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HMRC internal manual

VAT Groups

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HM Revenue & Customs
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VAT groups - protection of the Revenue: effect of the use of our revenue protection powers

You must take account of the effects that the exercise of your powers will have on the trader. It may subject the trader to onerous administrative or accounting burdens, which you must note. It doesn’t necessarily mean that you should refrain from using these powers.

You should seek to quantify the burdens that grouping would alleviate and ask them to provide costings, that is to say, what the exercise of our revenue protection powers would cost them both in one-off and recurring costs.

For example:

An application to group half a dozen companies might lead to a combined one-off VAT saving for the six companies of £5,000 but would also relieve them all of an extremely onerous accounting burden. In such circumstances, there would be a strong argument that we would not be acting reasonably, if we invoked our revenue protection powers.

On the question of the stage at which accounting and administration becomes onerous, you should consider whether the accounting procedures which are being held up as a burden are largely in place, or whether it would involve significant accounting and administrative commitments over and above the existing procedures.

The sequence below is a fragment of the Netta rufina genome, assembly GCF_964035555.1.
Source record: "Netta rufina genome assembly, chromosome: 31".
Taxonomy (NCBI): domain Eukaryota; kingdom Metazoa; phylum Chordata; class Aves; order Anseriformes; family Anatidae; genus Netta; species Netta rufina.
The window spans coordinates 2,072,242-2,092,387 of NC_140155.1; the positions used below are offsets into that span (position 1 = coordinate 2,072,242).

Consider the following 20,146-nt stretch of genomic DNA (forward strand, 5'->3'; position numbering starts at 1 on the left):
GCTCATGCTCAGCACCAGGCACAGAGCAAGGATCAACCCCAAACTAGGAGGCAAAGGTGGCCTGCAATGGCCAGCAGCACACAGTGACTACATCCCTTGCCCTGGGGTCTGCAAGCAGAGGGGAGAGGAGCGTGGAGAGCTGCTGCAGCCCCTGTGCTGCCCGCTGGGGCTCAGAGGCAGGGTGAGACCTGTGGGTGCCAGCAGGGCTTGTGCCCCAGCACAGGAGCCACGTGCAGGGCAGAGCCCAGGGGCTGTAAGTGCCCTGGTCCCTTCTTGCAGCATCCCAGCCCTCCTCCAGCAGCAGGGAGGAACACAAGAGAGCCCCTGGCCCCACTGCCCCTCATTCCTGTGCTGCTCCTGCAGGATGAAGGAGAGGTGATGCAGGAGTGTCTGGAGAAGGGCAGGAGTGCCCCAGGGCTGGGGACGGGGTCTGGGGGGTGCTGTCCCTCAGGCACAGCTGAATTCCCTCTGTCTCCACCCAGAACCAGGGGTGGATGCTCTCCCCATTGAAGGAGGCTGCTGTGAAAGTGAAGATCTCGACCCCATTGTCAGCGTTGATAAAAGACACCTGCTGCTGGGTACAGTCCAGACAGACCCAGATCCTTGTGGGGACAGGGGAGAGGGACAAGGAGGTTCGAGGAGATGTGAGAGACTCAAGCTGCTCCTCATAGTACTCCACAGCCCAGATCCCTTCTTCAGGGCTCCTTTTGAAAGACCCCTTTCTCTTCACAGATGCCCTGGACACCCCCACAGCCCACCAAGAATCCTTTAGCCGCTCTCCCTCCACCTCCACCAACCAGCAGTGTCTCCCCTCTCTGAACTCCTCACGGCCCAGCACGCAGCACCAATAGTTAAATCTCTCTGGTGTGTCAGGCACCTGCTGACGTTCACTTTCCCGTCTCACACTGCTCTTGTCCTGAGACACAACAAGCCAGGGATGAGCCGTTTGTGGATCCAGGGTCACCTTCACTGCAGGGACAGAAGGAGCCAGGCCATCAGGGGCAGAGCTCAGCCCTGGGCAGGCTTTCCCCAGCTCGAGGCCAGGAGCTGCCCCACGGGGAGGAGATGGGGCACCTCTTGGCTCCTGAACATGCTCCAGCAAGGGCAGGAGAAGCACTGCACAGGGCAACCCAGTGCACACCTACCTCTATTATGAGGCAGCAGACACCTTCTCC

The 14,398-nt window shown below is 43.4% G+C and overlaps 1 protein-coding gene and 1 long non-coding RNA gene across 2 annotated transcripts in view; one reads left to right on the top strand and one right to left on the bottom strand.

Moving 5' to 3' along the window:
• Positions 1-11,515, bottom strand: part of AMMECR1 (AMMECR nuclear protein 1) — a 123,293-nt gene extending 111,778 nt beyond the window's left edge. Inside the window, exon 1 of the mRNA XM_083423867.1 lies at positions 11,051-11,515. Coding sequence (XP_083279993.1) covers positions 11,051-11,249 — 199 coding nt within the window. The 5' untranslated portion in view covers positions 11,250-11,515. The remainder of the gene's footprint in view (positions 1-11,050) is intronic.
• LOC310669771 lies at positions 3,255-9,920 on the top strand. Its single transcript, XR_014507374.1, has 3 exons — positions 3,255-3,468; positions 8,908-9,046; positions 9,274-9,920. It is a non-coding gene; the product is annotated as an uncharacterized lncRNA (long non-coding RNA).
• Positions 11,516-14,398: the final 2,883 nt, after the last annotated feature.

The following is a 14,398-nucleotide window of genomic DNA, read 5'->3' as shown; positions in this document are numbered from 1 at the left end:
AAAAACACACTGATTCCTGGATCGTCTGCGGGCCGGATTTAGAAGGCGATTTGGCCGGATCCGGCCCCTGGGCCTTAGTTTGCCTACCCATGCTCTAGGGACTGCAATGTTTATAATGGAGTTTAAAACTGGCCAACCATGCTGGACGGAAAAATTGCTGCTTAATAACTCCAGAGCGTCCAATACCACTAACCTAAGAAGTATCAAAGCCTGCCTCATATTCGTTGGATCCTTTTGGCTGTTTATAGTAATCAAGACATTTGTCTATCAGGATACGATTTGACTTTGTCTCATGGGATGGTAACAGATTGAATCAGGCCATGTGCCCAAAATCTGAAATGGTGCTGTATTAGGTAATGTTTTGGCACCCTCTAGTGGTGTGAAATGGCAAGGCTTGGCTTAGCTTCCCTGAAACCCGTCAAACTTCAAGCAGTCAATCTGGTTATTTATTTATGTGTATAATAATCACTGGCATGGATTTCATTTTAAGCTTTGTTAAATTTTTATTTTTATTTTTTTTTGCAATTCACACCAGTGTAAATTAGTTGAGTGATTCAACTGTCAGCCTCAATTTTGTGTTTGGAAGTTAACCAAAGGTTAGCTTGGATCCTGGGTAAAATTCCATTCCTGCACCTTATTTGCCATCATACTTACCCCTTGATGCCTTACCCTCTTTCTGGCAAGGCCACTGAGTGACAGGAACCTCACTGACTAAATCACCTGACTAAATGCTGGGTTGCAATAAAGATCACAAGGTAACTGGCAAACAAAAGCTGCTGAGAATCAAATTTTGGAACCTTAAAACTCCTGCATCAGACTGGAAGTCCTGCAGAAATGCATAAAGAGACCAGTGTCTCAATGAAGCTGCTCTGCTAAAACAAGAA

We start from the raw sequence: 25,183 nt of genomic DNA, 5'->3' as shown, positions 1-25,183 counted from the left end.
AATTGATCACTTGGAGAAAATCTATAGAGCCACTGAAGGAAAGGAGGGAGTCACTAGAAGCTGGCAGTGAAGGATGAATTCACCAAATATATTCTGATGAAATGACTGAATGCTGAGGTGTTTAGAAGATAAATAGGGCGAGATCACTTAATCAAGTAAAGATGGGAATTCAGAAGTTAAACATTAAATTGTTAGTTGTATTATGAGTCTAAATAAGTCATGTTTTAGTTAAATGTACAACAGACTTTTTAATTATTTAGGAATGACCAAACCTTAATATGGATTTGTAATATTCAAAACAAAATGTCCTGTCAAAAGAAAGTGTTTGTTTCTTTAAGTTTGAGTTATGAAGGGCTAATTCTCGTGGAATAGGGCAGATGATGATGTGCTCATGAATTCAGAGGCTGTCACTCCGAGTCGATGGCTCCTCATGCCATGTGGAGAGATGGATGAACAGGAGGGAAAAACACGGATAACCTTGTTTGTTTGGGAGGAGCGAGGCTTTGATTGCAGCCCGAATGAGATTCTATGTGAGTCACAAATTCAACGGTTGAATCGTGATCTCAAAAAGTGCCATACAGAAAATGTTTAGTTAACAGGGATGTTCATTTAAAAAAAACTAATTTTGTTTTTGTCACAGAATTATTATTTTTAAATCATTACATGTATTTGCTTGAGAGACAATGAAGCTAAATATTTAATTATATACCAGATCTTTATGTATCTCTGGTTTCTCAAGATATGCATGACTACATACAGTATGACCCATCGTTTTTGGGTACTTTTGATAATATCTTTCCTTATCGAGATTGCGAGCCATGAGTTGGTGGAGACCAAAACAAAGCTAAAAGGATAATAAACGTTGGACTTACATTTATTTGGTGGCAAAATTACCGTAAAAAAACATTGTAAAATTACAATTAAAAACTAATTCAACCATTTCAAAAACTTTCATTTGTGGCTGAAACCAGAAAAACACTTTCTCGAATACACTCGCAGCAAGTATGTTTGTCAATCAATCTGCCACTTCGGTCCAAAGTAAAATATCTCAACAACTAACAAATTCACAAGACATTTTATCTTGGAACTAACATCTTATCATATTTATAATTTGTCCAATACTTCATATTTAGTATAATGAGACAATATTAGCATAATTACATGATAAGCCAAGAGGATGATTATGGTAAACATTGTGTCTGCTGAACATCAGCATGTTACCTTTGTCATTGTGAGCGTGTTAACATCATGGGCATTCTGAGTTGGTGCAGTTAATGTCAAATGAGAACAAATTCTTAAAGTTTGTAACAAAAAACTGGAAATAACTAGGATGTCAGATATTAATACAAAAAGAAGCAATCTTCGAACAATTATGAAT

In the National Westminster Decision the Tribunal chairman considered the situation where a periodic charge was raised by one company against another and was apportioned between administrative and investment management services. The point was made that this apportionment was actually made for reasons other than VAT. The chairman observed on this point that:

“The copy of the invoice submitted in evidence showed that the creation of accounting entries necessary to record properly the reverse charge VAT merely involved the application of VAT to the [sum] attributed to investment management: that does not strike us as representing a significant burden”.

On the other hand, an application to group half a dozen companies might lead to the completion of an avoidance scheme or to a distortion in the nature or liability of supplies made by or to the group, thereby creating a significant VAT saving for the group members, but might not bring them any significant administrative savings. Here we would be on strong ground if we exercised our powers to protect the revenue.